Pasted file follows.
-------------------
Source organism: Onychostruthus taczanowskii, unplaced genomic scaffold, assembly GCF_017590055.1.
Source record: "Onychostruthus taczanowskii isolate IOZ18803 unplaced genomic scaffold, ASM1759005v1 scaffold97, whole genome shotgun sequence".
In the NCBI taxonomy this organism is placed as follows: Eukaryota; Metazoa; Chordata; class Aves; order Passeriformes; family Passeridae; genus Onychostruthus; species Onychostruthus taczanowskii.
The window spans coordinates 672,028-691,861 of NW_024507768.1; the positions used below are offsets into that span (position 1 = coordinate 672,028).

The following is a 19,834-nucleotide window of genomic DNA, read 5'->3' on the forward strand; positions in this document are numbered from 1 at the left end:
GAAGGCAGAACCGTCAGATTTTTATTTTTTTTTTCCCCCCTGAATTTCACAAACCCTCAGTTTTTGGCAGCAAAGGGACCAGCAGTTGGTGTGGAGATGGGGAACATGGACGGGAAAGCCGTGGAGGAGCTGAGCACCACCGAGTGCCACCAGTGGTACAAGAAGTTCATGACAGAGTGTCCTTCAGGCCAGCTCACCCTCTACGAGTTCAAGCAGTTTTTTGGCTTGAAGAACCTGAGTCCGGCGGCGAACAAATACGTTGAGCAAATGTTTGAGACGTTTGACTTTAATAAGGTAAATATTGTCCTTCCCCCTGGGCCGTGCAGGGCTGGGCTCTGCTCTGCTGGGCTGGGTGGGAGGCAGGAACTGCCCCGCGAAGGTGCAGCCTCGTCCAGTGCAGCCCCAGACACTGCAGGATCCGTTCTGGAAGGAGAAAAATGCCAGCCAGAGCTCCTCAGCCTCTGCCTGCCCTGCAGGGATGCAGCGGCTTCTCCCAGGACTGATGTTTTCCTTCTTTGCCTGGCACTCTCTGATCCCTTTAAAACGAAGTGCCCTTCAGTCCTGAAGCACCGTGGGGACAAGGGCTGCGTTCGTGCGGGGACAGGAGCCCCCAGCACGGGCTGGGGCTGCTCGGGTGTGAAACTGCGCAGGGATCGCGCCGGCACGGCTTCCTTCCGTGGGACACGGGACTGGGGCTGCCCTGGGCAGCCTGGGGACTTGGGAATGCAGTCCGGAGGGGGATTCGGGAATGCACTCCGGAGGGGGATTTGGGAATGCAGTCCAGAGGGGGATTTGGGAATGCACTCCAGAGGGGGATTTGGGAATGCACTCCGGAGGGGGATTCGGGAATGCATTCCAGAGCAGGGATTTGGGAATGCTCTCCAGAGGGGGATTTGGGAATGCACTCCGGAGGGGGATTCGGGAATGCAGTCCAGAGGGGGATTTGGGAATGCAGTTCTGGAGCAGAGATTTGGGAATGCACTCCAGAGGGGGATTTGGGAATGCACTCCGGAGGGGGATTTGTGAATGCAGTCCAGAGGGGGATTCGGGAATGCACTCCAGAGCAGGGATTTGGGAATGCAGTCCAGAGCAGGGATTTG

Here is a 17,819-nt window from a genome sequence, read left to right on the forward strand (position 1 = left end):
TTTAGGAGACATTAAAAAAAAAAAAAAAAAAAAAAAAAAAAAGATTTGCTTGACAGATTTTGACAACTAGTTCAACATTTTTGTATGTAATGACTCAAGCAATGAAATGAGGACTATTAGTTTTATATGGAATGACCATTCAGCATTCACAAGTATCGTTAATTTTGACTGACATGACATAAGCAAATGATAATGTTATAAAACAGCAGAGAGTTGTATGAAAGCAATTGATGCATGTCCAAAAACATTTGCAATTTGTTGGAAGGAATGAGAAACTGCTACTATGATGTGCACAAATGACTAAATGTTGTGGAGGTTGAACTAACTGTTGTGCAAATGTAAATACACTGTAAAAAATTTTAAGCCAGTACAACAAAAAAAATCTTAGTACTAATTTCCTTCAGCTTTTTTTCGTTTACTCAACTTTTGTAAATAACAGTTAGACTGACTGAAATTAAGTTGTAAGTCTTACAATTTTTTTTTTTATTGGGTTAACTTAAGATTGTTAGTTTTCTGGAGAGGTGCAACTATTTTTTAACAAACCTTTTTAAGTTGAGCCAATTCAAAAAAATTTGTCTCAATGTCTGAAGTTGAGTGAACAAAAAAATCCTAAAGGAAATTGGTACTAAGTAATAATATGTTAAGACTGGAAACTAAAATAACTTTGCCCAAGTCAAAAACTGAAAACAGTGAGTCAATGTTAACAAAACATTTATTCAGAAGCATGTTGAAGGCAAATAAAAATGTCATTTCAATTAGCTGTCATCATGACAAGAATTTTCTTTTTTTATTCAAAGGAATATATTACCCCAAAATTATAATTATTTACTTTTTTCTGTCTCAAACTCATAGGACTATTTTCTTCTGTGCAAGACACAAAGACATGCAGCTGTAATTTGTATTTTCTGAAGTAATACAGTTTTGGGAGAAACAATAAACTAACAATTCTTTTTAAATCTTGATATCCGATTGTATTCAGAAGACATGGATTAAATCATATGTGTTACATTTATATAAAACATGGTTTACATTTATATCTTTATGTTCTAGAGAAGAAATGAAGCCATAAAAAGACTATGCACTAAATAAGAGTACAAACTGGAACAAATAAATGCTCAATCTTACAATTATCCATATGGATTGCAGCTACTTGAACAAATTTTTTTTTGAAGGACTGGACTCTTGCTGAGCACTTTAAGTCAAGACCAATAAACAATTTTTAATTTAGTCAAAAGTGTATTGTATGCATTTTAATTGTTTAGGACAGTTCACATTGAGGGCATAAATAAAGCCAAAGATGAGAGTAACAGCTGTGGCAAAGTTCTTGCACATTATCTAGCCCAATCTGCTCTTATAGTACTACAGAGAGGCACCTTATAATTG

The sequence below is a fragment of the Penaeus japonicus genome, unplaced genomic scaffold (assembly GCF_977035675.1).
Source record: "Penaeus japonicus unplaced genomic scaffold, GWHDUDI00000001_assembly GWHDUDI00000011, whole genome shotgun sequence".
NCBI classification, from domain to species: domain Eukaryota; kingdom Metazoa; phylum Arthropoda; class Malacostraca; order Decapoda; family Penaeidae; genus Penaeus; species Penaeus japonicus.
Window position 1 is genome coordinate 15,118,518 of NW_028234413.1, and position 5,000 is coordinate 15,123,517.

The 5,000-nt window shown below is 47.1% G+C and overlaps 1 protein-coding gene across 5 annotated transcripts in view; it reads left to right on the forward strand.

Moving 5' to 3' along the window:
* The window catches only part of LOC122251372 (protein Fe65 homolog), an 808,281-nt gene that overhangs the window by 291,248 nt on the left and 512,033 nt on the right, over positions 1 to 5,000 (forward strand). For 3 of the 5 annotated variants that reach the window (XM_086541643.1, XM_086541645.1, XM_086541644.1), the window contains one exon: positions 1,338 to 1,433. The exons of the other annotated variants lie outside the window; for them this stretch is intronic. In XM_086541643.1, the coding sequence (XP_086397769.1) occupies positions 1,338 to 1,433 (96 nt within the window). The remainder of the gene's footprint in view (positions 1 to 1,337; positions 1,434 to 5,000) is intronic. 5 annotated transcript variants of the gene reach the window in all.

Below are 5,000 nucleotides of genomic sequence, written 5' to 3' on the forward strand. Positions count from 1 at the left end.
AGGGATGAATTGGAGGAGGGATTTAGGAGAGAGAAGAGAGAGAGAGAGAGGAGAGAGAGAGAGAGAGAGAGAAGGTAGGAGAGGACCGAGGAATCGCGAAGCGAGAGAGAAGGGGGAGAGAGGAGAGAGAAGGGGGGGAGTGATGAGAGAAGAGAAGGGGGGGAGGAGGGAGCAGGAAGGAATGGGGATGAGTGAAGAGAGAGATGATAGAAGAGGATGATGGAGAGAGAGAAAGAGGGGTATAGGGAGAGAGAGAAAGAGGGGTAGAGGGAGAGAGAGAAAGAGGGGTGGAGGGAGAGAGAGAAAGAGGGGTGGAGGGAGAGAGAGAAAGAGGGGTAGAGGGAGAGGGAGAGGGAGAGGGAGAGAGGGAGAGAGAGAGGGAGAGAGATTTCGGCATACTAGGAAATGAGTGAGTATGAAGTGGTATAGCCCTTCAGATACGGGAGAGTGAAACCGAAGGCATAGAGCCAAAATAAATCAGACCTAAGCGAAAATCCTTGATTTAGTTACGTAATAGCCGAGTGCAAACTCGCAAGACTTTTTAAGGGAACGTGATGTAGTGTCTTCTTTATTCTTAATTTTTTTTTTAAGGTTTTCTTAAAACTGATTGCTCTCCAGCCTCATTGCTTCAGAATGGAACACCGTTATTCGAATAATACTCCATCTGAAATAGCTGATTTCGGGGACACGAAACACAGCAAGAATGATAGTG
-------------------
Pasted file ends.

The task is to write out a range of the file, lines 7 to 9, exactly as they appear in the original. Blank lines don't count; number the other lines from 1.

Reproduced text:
Here is a 17,819-nt window from a genome sequence, read left to right on the forward strand (position 1 = left end):
TTTAGGAGACATTAAAAAAAAAAAAAAAAAAAAAAAAAAAAAGATTTGCTTGACAGATTTTGACAACTAGTTCAACATTTTTGTATGTAATGACTCAAGCAATGAAATGAGGACTATTAGTTTTATATGGAATGACCATTCAGCATTCACAAGTATCGTTAATTTTGACTGACATGACATAAGCAAATGATAATGTTATAAAACAGCAGAGAGTTGTATGAAAGCAATTGATGCATGTCCAAAAACATTTGCAATTTGTTGGAAGGAATGAGAAACTGCTACTATGATGTGCACAAATGACTAAATGTTGTGGAGGTTGAACTAACTGTTGTGCAAATGTAAATACACTGTAAAAAATTTTAAGCCAGTACAACAAAAAAAATCTTAGTACTAATTTCCTTCAGCTTTTTTTCGTTTACTCAACTTTTGTAAATAACAGTTAGACTGACTGAAATTAAGTTGTAAGTCTTACAATTTTTTTTTTTATTGGGTTAACTTAAGATTGTTAGTTTTCTGGAGAGGTGCAACTATTTTTTAACAAACCTTTTTAAGTTGAGCCAATTCAAAAAAATTTGTCTCAATGTCTGAAGTTGAGTGAACAAAAAAATCCTAAAGGAAATTGGTACTAAGTAATAATATGTTAAGACTGGAAACTAAAATAACTTTGCCCAAGTCAAAAACTGAAAACAGTGAGTCAATGTTAACAAAACATTTATTCAGAAGCATGTTGAAGGCAAATAAAAATGTCATTTCAATTAGCTGTCATCATGACAAGAATTTTCTTTTTTTATTCAAAGGAATATATTACCCCAAAATTATAATTATTTACTTTTTTCTGTCTCAAACTCATAGGACTATTTTCTTCTGTGCAAGACACAAAGACATGCAGCTGTAATTTGTATTTTCTGAAGTAATACAGTTTTGGGAGAAACAATAAACTAACAATTCTTTTTAAATCTTGATATCCGATTGTATTCAGAAGACATGGATTAAATCATATGTGTTACATTTATATAAAACATGGTTTACATTTATATCTTTATGTTCTAGAGAAGAAATGAAGCCATAAAAAGACTATGCACTAAATAAGAGTACAAACTGGAACAAATAAATGCTCAATCTTACAATTATCCATATGGATTGCAGCTACTTGAACAAATTTTTTTTTGAAGGACTGGACTCTTGCTGAGCACTTTAAGTCAAGACCAATAAACAATTTTTAATTTAGTCAAAAGTGTATTGTATGCATTTTAATTGTTTAGGACAGTTCACATTGAGGGCATAAATAAAGCCAAAGATGAGAGTAACAGCTGTGGCAAAGTTCTTGCACATTATCTAGCCCAATCTGCTCTTATAGTACTACAGAGAGGCACCTTATAATTG

The sequence below is a fragment of the Penaeus japonicus genome, unplaced genomic scaffold (assembly GCF_977035675.1).